West Virginia linebackers will need team effort to replace David Long

MORGANTOWN, W.Va. — David Long may not wear big shoes, but he still leaves big ones for West Virginia’s linebackers to fill this fall.

There’s no easy way to make up for the absence of his team-leading 111 tackles, but the Mountaineers will need to figure out how to do so while Long embarks on his NFL career with the Tennessee Titans.

A schematic change that relies more on the defensive line making tackles rather than primarily engaging offensive linemen will be part of that process.

Even though they won’t be asked to replicate the Big 12 defensive player of the year, there seems little question that each WVU linebacker will need to take his game up a notch in 2019.

Here’s a look at the projected linebacker depth chart this fall.


VanDarius Cowan

Zach Sandwisch

Exree Loe

Adam Hensley and Charlie Benton

New defensive coordinator Vic Koenning describes his defense as a hybrid of a 3-4 and a 4-2-5, and the Bandit is the tweener player who helps it defy conventional description.

Bandits will roam near the line of scrimmage, often joining the rush but remaining versatile enough to drop back in coverage if a blitz arrives from elsewhere. Cowan, the Alabama transfer, didn’t start playing the Bandit until the second half of spring practice and already looks capable of being a dominant player at the position.

Sandwisch will also see plenty of playing time at a position where the Mountaineers figure to substitute somewhat frequently to stay fresh. The return of Hensley and Benton, who missed all of spring practice recovering from injuries, could make this one of West Virginia’s deeper positions.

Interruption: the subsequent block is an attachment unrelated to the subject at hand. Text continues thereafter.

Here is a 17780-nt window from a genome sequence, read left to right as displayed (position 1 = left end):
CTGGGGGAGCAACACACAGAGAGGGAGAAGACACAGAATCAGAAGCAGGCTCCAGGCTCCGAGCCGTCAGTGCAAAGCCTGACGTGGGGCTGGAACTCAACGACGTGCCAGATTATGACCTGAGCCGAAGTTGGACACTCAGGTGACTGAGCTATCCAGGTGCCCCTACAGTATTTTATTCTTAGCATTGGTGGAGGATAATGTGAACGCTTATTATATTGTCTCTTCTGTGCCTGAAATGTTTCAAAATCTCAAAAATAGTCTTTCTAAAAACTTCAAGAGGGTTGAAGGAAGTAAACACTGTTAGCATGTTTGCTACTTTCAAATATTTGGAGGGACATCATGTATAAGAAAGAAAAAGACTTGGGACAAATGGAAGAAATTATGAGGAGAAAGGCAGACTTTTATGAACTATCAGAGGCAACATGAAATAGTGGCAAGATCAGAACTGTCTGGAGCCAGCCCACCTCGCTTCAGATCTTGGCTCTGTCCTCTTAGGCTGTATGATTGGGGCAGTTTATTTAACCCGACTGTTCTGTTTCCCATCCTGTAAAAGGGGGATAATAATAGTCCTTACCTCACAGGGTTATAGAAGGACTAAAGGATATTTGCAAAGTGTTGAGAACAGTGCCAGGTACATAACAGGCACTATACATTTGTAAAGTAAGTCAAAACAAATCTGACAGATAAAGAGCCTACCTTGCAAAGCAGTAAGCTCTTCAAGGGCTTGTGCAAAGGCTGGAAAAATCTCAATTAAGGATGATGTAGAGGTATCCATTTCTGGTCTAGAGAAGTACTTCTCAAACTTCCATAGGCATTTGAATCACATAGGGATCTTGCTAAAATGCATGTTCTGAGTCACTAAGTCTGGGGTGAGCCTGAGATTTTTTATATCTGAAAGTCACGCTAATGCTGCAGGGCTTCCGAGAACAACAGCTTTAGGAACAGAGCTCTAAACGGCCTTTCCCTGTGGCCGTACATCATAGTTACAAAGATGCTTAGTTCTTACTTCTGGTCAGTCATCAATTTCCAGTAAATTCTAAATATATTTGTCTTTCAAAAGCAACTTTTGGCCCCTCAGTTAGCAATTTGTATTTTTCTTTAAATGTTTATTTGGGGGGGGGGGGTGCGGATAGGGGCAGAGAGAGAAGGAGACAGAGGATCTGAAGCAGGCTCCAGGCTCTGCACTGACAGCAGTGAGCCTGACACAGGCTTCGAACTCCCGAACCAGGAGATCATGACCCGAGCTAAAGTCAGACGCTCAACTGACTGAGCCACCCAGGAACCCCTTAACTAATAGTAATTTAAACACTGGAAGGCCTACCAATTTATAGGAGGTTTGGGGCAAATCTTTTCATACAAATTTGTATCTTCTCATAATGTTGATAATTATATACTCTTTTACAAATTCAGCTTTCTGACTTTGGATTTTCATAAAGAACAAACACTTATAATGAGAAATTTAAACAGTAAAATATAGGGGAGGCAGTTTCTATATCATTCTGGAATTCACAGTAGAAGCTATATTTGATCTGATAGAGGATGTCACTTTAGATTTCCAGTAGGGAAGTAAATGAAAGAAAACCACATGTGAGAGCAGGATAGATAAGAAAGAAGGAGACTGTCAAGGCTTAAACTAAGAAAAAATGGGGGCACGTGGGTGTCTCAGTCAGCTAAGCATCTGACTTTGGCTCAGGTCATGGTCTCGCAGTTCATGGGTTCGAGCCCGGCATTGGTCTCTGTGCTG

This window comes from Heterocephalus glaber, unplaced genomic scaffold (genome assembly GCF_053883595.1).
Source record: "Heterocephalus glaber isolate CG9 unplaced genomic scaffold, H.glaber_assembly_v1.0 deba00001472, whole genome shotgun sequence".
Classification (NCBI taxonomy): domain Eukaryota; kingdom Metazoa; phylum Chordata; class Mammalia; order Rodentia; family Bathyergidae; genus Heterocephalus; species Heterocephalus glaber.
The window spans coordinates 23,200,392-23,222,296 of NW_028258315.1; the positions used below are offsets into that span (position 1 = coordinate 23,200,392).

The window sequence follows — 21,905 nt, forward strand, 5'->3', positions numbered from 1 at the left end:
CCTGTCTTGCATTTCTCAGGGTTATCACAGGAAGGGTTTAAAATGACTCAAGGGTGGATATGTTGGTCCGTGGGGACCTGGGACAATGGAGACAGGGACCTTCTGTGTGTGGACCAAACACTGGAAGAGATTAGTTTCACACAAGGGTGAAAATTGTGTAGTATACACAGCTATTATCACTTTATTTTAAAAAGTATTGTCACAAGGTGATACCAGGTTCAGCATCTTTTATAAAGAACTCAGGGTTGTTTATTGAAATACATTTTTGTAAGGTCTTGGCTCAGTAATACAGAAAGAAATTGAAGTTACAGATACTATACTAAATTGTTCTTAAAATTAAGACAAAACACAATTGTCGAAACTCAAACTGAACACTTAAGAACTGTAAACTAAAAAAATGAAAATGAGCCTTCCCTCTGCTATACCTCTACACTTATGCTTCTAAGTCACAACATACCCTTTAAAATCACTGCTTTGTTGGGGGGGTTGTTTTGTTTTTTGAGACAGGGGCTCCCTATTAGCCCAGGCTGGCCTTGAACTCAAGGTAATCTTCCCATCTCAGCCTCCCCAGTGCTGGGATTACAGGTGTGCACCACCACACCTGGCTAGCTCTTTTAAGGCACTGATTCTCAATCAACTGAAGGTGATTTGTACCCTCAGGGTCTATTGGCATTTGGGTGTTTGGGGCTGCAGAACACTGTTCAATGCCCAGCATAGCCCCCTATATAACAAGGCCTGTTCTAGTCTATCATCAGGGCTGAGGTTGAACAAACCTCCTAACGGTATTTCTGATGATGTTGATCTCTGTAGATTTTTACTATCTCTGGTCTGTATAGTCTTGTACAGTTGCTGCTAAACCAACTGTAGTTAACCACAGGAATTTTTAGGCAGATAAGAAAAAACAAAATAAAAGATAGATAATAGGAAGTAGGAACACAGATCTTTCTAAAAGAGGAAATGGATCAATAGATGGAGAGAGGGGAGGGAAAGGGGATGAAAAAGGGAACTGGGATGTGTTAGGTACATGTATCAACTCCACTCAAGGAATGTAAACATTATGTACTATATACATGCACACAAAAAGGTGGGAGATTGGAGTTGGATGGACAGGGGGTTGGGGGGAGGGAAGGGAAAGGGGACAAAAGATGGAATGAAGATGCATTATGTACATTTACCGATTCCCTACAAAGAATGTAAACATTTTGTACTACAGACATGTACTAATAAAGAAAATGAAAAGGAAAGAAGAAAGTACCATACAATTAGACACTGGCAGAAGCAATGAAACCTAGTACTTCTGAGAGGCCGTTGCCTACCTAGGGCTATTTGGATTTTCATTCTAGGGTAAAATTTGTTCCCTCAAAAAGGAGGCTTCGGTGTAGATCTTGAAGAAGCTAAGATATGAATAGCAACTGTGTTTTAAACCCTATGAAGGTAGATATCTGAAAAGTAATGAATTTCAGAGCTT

West Virginia Mountaineers linebacker Dylan Tonkery (10) signals a play before a snap during the third quarter against the Tennessee Volunteers at Bank of America Stadium.

Dylan Tonkery

Shea Campbell

Jake Abbott

Tonkery’s absence from the lineup due to a groin injury was noticeable in late-season losses to Oklahoma State and Oklahoma. The Mountaineers simply ran out of bodies at linebacker, leaving those who did play exhausted late in games. His return to the middle will be a boost.

Interestingly, all three of the Mountaineers middle linebackers are West Virginia natives.


West Virginia Mountaineers linebacker Josh Chandler during the spring game.

Josh Chandler

Deomante Lindsay

Rashon Lusane

Few players caught coach Neal Brown’s eye the way Chandler did this spring.

“He’s continuing to make plays, and he’s one of our best guys as far as preparing themselves mentally going into practice,” Brown said.

Senior Deomante Lindsay moved to the position from safety. That’s not necessarily surprising. The Will plays opposite the Spear, which is safety-linebacker hybrid. The differences between the positions are subtle.

“We may ask the Spear guy to play a little bit more man coverage than more so the Will,” said outside linebackers coach Al Pogue. “At times, our Will has to actually get in the box and be a linebacker, and rarely do we ask that out of our Spears.”

Position breakdowns

Each week this offseason, we’ll look at the depth chart at each position for West Virginia. If you missed any, you can catch up here:

Wide receiver

Running back


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